Reagan: Strategy of the Indirect Approach
President Reagan and the Strategy of the Indirect Approach
Trying to explain Ronald Reagan’s love of free-market capitalism and his abhorrence of communism will, no doubt, provide employment for pundits and psycho-babblers for time immemorial. Economics is called the dismal science. Inexplicably, it was Reagan’s major in college. Later, he became a disciple of free-market economists such as: Joseph Schumpeter, Friedrich von Hayek, Ludwig von Mises, Milton Friedman, Arthur Laffer and Congressman Jack Kemp.
Reagan’s abhorrence of communism is much easier to explain. As a board member for the Screen Actors Guild (SAG), he found himself in a power struggle with labor organizer, Herb Sorrel, a card-carrying member of the Communist Party USA (CPUSA). Sorrel believed in Lenin’s dictum: “Of all the arts, the cinema is the most important.” Sorrel had been ordered by the CPUSA to capture Hollywood’s labor unions for the purpose of turning the movie industry into an even greater propaganda organ of the Soviet Union.
Sorrel engineered a strike. Reagan led the fight against the strike, and broke it. Sorrel had acid thrown in one actor’s face, and sent word Reagan was next. Reagan armed himself with a revolver, and hired guards to protect his wife and children.
Unfortunately, he got no support from his wife actress Jane Wyman. While Reagan was fighting the communists, she began an affair with the pacifist actor, Lew Ayres, and then sued Reagan for divorce. Having your life threatened by communists and then losing your wife to a pro-communist, conscientious objector, tends to harden one’s attitude.
All this may explain Reagan’s response when his future National Security Advisor, Dr. Richard V. Allen, asked Reagan to outline his approach to the Soviet Union. Reagan said, “We win. They lose.” Fortunately, as President, Reagan understood the USSR’s advantage in nuclear weapons and missiles. So, he opted for “the indirect approach.”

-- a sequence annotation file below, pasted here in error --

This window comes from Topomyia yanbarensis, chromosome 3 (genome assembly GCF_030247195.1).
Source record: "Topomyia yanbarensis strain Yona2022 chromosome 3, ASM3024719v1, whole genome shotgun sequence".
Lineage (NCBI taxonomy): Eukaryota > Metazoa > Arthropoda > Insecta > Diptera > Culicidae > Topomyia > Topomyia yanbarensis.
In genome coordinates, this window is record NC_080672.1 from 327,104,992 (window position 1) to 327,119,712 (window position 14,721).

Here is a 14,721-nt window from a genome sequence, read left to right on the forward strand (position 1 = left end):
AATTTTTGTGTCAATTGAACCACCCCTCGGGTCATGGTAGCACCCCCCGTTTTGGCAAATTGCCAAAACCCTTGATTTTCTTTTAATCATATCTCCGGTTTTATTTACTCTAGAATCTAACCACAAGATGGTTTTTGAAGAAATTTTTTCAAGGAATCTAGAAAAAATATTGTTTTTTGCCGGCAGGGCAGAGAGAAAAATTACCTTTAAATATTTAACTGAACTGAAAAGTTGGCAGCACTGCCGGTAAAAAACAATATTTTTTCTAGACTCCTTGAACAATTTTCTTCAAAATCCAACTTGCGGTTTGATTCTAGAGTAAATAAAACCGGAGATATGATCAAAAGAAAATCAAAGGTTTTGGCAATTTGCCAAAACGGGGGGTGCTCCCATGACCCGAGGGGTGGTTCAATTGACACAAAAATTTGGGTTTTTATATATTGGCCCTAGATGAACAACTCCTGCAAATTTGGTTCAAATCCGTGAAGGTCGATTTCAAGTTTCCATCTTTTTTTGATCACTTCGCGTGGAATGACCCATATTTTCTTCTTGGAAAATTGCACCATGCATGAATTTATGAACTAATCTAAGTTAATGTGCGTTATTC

Ronald Reagan was an avid reader of books on foreign affairs, strategy and tactics. Presumably, he read: Strategy: The Indirect Approach by Sir Basil Liddell-Hart. But, if not a reader of Sir Basil, Reagan was certainly a practitioner of the indirect approach.
For some recent examples of the indirect approach, look no further than Gulf War I and Operation Iraqi Freedom. Both Generals Norman Schwarzkopf and Tommy Franks gave Saddam Hussein the idea that they were going follow a certain major axis of attack and then did almost exactly the opposite. In both wars, Generals Schwarzkopf and Franks adhered to Liddell-Hart’s dictum: “The desired effect [is] to render enemy forces ineffective without a decisive battle.”
So what was President Reagan’s indirect approach to: “We win. They lose”? First, to increase our defense budget from four percent of our gross national product to seven percent in an arms race during which the Soviets would have to dedicate one third of their economy just to keep up. Second, begin the Strategic Defense Initiative designed to render the Soviet nuclear arsenal of no use. Third, conspire with the Saudis to drop the price of oil from $40 to $9 dollars per barrel, thereby, luring most of the USSR’s oil customers away from the notoriously inefficient Soviet oil industry and robbing the Soviets of the income needed to stay in the arms race. Forth, wage a personal diplomacy campaign designed to convince Soviet Premier, Mikhail Gorbachev, of our peaceful intentions. Poor Gorbachev, who had inherited 70 years of Soviet economic failure, had no choice but to watch the Soviet system end “with a whimper instead of a bang.”
Thus, the elites in academe and in our left-leaning media who thought President Reagan was an “amiable dunce,” were caught with Quiche Lorraine all over their faces when President Ronald Reagan brought the Soviet Union to its knees and made the world a safer place, not just for us, but for all of humankind. The late Sir Basil Liddell-Hart would have been proud.
William Hamilton, a syndicated columnist, a featured commentator for USA Today and the co-author of The Grand Conspiracy and The Panama Conspiracy – two thrillers about terrorism directed against the United States – is a former professor of history at Nebraska Wesleyan University.
©2004. William Hamilton.